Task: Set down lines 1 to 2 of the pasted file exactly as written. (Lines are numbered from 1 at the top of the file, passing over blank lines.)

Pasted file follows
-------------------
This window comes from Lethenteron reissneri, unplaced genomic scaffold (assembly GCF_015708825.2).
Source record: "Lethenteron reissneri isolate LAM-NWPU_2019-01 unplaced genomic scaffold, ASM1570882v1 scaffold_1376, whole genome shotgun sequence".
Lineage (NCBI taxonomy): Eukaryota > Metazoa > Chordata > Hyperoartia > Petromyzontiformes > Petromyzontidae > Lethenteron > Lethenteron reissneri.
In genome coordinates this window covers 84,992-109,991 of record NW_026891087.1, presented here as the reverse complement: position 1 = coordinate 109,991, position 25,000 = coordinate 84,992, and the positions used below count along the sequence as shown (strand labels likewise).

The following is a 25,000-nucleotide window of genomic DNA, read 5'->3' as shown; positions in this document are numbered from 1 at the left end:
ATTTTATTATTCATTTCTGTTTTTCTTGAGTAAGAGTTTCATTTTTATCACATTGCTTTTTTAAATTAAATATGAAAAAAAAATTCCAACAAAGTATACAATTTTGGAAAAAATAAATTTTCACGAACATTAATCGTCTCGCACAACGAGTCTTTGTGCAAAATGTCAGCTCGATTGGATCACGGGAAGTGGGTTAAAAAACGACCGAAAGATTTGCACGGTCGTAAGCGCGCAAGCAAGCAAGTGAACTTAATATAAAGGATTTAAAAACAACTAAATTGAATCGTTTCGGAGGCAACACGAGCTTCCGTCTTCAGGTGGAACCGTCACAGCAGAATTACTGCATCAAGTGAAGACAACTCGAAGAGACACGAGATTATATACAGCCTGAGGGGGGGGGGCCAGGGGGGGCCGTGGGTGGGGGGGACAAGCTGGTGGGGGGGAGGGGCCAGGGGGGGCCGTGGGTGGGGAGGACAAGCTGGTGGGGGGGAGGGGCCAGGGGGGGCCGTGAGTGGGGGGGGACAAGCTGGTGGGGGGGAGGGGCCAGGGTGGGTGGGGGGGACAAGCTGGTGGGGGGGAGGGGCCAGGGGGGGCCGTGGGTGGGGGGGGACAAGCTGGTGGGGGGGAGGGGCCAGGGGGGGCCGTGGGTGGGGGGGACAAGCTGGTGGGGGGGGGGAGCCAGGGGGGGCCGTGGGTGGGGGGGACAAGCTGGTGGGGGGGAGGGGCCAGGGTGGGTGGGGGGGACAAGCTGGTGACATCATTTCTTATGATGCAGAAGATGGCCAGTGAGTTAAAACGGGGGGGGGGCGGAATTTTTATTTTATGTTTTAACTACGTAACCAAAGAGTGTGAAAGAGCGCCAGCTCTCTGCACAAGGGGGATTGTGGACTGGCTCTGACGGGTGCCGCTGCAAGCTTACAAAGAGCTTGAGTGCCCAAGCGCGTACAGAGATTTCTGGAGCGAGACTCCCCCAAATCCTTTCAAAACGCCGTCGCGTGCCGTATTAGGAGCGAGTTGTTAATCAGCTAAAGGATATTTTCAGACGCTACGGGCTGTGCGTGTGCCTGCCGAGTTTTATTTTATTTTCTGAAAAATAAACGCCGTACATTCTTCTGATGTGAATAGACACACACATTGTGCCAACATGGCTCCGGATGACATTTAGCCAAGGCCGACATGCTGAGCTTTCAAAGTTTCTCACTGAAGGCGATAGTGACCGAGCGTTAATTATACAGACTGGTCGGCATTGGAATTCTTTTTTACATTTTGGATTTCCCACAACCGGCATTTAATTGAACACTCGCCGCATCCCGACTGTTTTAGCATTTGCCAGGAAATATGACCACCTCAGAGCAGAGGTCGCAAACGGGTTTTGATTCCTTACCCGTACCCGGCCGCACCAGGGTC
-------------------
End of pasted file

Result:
This window comes from Lethenteron reissneri, unplaced genomic scaffold (assembly GCF_015708825.2).
Source record: "Lethenteron reissneri isolate LAM-NWPU_2019-01 unplaced genomic scaffold, ASM1570882v1 scaffold_1376, whole genome shotgun sequence".